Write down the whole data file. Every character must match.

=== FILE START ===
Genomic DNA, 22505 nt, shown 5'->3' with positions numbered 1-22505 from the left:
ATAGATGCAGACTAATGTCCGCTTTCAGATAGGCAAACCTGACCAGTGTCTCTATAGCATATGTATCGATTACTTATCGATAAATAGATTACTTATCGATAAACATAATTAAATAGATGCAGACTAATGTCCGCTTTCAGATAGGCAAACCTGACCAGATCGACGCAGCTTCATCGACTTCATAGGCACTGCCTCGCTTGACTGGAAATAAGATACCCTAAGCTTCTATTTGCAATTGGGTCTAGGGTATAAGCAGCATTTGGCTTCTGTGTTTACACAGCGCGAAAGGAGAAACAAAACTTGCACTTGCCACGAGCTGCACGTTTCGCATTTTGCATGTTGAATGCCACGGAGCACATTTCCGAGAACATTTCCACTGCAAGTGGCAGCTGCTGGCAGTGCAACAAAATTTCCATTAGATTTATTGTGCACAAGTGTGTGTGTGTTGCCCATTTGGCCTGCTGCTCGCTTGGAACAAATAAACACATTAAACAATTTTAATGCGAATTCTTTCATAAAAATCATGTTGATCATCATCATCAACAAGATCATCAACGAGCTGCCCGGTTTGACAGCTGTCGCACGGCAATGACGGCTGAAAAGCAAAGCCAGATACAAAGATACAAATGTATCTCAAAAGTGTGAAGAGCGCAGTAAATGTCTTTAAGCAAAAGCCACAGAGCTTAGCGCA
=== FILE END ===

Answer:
Genomic DNA, 22505 nt, shown 5'->3' with positions numbered 1-22505 from the left:
ATAGATGCAGACTAATGTCCGCTTTCAGATAGGCAAACCTGACCAGTGTCTCTATAGCATATGTATCGATTACTTATCGATAAATAGATTACTTATCGATAAACATAATTAAATAGATGCAGACTAATGTCCGCTTTCAGATAGGCAAACCTGACCAGATCGACGCAGCTTCATCGACTTCATAGGCACTGCCTCGCTTGACTGGAAATAAGATACCCTAAGCTTCTATTTGCAATTGGGTCTAGGGTATAAGCAGCATTTGGCTTCTGTGTTTACACAGCGCGAAAGGAGAAACAAAACTTGCACTTGCCACGAGCTGCACGTTTCGCATTTTGCATGTTGAATGCCACGGAGCACATTTCCGAGAACATTTCCACTGCAAGTGGCAGCTGCTGGCAGTGCAACAAAATTTCCATTAGATTTATTGTGCACAAGTGTGTGTGTGTTGCCCATTTGGCCTGCTGCTCGCTTGGAACAAATAAACACATTAAACAATTTTAATGCGAATTCTTTCATAAAAATCATGTTGATCATCATCATCAACAAGATCATCAACGAGCTGCCCGGTTTGACAGCTGTCGCACGGCAATGACGGCTGAAAAGCAAAGCCAGATACAAAGATACAAATGTATCTCAAAAGTGTGAAGAGCGCAGTAAATGTCTTTAAGCAAAAGCCACAGAGCTTAGCGCA